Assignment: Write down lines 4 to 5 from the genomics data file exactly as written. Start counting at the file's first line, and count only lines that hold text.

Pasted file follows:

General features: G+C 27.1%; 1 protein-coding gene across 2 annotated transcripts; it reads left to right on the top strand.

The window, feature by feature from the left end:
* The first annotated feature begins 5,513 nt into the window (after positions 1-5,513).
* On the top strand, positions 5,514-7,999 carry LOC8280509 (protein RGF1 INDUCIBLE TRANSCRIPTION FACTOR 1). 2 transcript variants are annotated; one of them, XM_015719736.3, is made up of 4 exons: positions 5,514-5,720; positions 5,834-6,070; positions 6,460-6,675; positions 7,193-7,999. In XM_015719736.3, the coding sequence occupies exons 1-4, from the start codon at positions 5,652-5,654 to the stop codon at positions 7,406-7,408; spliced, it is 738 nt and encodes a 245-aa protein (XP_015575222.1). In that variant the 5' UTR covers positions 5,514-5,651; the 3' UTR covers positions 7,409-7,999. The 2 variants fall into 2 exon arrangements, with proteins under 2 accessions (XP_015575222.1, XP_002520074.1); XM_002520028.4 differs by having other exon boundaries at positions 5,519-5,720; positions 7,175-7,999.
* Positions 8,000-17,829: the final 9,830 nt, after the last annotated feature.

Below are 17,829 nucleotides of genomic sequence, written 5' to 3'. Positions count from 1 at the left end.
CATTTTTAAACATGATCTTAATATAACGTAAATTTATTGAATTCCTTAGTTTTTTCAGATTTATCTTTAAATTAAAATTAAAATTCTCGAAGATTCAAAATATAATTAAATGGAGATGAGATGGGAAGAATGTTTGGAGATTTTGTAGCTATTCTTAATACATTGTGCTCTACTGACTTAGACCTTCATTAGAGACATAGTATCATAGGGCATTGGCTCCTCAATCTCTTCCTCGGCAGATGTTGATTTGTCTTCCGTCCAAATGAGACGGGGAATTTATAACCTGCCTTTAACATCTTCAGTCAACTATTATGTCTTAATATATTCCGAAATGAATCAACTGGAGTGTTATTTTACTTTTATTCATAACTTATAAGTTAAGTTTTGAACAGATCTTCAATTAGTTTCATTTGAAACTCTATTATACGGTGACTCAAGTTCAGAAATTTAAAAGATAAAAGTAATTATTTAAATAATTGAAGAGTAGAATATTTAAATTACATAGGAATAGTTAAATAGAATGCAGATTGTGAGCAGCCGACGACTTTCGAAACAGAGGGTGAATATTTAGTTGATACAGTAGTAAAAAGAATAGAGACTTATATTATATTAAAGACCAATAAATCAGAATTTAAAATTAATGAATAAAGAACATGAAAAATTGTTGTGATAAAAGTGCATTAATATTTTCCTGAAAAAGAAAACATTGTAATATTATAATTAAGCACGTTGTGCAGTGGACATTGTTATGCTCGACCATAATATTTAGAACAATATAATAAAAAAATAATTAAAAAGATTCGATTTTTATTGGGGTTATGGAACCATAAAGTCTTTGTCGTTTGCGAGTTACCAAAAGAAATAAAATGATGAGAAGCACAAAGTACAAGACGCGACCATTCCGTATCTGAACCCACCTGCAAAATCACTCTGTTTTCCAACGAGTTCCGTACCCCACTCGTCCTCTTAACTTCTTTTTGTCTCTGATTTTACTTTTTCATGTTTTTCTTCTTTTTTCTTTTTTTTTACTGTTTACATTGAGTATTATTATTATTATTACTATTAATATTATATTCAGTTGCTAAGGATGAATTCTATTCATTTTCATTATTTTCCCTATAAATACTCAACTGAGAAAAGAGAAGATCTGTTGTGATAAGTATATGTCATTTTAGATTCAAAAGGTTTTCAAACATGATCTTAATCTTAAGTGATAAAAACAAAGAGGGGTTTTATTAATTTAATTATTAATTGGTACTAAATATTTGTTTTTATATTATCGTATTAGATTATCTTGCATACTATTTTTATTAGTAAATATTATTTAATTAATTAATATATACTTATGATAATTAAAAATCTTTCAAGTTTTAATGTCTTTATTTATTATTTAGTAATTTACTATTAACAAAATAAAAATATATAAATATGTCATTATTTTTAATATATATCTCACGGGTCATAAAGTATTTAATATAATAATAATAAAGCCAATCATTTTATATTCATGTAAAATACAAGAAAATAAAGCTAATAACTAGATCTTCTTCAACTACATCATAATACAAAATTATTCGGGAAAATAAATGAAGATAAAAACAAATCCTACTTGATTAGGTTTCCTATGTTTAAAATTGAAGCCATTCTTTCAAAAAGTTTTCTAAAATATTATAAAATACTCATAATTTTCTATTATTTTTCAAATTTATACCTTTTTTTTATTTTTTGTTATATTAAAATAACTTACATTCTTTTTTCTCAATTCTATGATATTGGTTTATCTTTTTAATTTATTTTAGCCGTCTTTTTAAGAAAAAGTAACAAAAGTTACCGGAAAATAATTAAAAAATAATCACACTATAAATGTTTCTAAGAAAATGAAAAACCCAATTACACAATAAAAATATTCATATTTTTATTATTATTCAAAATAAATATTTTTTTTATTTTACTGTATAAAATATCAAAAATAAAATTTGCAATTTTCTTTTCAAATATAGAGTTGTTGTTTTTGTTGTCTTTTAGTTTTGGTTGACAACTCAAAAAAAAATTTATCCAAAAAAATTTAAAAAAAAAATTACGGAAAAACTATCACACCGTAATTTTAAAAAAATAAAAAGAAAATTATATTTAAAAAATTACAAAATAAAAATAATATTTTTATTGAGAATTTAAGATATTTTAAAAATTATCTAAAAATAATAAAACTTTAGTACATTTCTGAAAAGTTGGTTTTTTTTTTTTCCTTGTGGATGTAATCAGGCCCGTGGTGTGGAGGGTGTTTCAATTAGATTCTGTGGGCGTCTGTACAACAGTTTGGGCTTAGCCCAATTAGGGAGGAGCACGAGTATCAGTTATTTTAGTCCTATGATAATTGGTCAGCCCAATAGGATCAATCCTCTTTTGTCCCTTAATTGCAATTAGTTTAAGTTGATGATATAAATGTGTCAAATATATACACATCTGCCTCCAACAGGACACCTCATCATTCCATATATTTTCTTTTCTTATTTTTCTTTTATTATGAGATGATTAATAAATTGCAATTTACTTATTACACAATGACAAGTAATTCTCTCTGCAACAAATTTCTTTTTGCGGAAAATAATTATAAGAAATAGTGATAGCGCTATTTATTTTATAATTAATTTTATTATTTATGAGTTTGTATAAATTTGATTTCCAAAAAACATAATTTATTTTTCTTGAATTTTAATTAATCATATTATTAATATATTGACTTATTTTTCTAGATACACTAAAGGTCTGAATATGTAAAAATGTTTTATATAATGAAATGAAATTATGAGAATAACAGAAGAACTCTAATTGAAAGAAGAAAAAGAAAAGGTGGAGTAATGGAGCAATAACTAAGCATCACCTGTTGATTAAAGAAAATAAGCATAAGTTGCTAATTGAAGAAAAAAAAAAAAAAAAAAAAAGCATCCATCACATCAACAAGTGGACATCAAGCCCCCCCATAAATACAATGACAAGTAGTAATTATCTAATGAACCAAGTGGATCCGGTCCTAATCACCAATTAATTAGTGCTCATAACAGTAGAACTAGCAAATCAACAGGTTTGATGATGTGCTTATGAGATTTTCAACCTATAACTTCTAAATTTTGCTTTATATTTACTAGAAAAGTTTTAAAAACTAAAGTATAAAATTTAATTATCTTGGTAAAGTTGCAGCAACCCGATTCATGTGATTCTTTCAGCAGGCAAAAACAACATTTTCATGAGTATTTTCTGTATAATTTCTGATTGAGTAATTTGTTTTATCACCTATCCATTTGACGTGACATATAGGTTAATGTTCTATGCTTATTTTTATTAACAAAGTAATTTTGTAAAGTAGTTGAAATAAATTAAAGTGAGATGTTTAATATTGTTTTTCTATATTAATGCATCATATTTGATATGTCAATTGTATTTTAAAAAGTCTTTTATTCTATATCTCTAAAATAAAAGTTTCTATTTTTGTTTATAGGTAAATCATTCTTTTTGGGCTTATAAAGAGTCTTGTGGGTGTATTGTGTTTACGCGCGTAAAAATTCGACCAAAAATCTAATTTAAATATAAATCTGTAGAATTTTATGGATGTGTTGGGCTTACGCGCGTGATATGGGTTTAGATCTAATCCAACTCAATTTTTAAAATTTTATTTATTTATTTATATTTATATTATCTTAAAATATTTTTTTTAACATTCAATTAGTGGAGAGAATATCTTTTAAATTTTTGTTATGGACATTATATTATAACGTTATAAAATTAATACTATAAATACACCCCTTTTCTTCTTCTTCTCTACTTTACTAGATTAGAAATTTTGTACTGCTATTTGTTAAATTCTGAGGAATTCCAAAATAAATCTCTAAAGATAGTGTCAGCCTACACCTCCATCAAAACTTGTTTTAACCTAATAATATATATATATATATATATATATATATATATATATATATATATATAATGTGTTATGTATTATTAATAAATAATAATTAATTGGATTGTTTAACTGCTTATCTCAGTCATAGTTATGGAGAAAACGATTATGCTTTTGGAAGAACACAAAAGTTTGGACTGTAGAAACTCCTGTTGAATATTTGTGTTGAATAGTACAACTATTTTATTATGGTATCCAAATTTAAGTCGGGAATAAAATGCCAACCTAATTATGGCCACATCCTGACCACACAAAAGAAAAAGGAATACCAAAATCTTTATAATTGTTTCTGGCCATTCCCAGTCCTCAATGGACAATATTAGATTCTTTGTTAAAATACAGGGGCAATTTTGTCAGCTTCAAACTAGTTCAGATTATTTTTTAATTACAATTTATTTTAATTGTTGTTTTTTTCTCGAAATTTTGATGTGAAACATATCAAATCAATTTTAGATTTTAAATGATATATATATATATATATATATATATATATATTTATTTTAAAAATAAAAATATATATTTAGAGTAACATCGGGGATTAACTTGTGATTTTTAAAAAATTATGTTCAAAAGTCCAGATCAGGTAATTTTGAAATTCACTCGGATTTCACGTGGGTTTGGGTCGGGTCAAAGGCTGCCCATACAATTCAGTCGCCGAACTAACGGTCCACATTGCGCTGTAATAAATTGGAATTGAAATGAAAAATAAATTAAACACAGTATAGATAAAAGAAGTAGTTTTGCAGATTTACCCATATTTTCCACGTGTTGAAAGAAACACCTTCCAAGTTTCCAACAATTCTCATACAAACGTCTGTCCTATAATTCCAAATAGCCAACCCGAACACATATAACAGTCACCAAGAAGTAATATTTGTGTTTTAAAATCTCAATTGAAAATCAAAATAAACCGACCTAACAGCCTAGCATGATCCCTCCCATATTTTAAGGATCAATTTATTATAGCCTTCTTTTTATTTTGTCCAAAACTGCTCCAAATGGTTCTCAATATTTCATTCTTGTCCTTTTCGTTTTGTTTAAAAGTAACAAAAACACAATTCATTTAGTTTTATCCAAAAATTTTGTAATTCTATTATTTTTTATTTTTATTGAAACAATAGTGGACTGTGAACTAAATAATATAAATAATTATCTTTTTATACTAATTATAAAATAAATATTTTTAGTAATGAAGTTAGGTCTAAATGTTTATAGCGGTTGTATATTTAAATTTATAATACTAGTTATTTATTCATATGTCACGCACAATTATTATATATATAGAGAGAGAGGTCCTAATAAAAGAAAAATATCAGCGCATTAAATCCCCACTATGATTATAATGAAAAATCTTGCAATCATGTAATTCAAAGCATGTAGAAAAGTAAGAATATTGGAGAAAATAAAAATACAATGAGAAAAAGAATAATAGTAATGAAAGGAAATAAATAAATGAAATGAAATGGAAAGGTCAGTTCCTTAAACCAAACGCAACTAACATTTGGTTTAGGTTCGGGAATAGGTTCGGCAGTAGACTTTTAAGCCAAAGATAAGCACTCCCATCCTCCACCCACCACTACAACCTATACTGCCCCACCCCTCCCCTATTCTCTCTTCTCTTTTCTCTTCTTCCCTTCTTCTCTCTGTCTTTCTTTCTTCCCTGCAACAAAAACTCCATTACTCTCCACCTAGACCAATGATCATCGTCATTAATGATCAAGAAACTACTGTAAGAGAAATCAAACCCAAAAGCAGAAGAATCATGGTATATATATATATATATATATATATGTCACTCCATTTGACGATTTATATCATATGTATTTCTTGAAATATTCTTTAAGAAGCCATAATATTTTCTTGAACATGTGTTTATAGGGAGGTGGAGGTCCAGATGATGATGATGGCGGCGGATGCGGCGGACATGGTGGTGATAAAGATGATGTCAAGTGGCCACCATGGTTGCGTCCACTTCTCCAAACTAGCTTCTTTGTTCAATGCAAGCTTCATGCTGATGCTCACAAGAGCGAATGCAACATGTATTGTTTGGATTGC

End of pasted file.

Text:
* On the top strand, positions 5,514-7,999 carry LOC8280509 (protein RGF1 INDUCIBLE TRANSCRIPTION FACTOR 1). 2 transcript variants are annotated; one of them, XM_015719736.3, is made up of 4 exons: positions 5,514-5,720; positions 5,834-6,070; positions 6,460-6,675; positions 7,193-7,999. In XM_015719736.3, the coding sequence occupies exons 1-4, from the start codon at positions 5,652-5,654 to the stop codon at positions 7,406-7,408; spliced, it is 738 nt and encodes a 245-aa protein (XP_015575222.1). In that variant the 5' UTR covers positions 5,514-5,651; the 3' UTR covers positions 7,409-7,999. The 2 variants fall into 2 exon arrangements, with proteins under 2 accessions (XP_015575222.1, XP_002520074.1); XM_002520028.4 differs by having other exon boundaries at positions 5,519-5,720; positions 7,175-7,999.
* Positions 8,000-17,829: the final 9,830 nt, after the last annotated feature.